The second complicated feature of a 1980s Shadow is that it has two sparkplugs per cylinder so it needs a coil with two outputs. This significantly limits your choice of coils. It also means that there are two 2 output coils. These are controlled by two parallel identical circuits in the
I found a coil for a 2.4L Chyrsler (such as a mid 2000s PT Cruiser) that had a .7-1.5 ohm primary resistance and had two coils built into it each with two outputs (generally used on a “lost spark system” in a 4 cylinder). The Autozone part number is C1136. I figured it might actually work since the resistance was closer to the 2 ohms used in the Shadow’s system. I also wired a relay into the ignition system to give a heavier supply wire to the coils (I was still learning and hadn’t delved deep enough to realize that the “signal wires” were actually grounding the coils most of the time). This is the relay or coil mod described on a number of forums. I hoped it would divert some of the heat away from the ignition module. I built a new right angle bracket and mounted the coil in place of the original coils. The spark plug wires were made from two packages of Accel #170500 universal replacement wires. The standard NGK plugs only have a threaded tip for the wires to attach to instead of the standard nub (don’t know if there’s a proper name, I call them “nubs”). I scalped some nubs from another set of plugs. Everything wired up great.
New spark system installed
When I fired it up it ran like never before…for about 20 minutes, and then the front cylinder cut out. I let it cool off and got it home…every 5 minutes the front cylinder would cut out and when you let it cool it would come back. In the morning the front cylinder wouldn’t fire at all. When I pulled the ignition module there was a burn mark around the front cylinder transistor.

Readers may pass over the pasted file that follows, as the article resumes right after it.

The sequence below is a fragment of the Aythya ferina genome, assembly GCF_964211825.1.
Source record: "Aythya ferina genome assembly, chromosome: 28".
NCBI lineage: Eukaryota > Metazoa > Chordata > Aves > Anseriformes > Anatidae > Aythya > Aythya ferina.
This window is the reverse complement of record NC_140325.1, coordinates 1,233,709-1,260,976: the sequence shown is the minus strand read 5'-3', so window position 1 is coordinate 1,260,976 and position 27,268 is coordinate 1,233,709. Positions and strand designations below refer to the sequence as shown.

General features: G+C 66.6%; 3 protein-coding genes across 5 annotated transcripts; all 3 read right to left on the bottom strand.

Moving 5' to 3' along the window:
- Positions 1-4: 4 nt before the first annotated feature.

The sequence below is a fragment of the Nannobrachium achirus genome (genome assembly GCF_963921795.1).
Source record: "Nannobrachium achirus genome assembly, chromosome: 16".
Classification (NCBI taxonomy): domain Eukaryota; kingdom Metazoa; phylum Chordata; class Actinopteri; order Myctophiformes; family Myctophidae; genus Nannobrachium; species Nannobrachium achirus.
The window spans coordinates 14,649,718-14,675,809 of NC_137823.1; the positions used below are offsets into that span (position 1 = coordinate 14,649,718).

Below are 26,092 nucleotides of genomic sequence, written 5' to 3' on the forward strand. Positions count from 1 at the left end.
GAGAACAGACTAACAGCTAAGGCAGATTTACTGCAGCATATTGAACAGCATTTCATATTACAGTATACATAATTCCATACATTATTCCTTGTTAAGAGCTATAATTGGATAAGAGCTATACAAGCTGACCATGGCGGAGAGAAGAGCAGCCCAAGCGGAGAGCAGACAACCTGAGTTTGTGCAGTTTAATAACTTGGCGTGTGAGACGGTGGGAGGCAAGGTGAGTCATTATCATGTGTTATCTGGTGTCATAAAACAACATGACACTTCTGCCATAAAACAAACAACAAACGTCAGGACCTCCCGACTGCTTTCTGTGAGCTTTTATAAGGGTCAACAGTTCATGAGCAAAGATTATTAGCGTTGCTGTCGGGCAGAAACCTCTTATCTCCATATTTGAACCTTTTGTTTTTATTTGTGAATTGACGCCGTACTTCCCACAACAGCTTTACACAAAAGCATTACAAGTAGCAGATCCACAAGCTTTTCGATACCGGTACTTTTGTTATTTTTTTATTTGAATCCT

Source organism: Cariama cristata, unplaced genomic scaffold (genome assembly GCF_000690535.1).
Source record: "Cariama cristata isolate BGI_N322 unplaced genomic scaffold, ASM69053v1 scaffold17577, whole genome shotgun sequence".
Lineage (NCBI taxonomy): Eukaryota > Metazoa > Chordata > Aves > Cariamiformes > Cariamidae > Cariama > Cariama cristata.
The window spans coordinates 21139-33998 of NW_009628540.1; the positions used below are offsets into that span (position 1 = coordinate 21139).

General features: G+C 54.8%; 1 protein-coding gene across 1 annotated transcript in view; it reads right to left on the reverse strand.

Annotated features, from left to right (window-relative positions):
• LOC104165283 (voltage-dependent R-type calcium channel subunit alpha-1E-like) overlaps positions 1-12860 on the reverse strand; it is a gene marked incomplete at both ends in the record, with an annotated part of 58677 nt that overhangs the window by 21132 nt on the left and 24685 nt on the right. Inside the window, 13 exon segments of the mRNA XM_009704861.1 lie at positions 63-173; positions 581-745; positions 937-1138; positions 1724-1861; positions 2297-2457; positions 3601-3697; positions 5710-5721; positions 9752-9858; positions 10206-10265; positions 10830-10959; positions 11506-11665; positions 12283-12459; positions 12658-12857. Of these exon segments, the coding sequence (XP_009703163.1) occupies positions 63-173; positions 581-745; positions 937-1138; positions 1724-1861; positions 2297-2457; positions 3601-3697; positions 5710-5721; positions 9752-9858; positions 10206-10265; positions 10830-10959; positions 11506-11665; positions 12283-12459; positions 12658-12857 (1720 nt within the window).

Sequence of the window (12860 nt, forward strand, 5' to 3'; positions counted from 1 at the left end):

Burned Circuit Board. Right hand transistor was burned.
What was very interesting is that there were no signs of excessive heat on the rear cylinder transistor. At this point I started researching and studying the ignition modules. There are no factory replacements…the only option is used ignition modules on Ebay which are of doubtful quality at best. In doing my research I found a website regarding rebuilding Yamaha Vision TCI modules which are of similar vintage and design. They gave specs on some of the transistors. I called around and found an electronics shop, Kiesub, which could supply transistors. If you’re in the Vegas area and need electronic parts look them up, they were fantastic, but more on that later.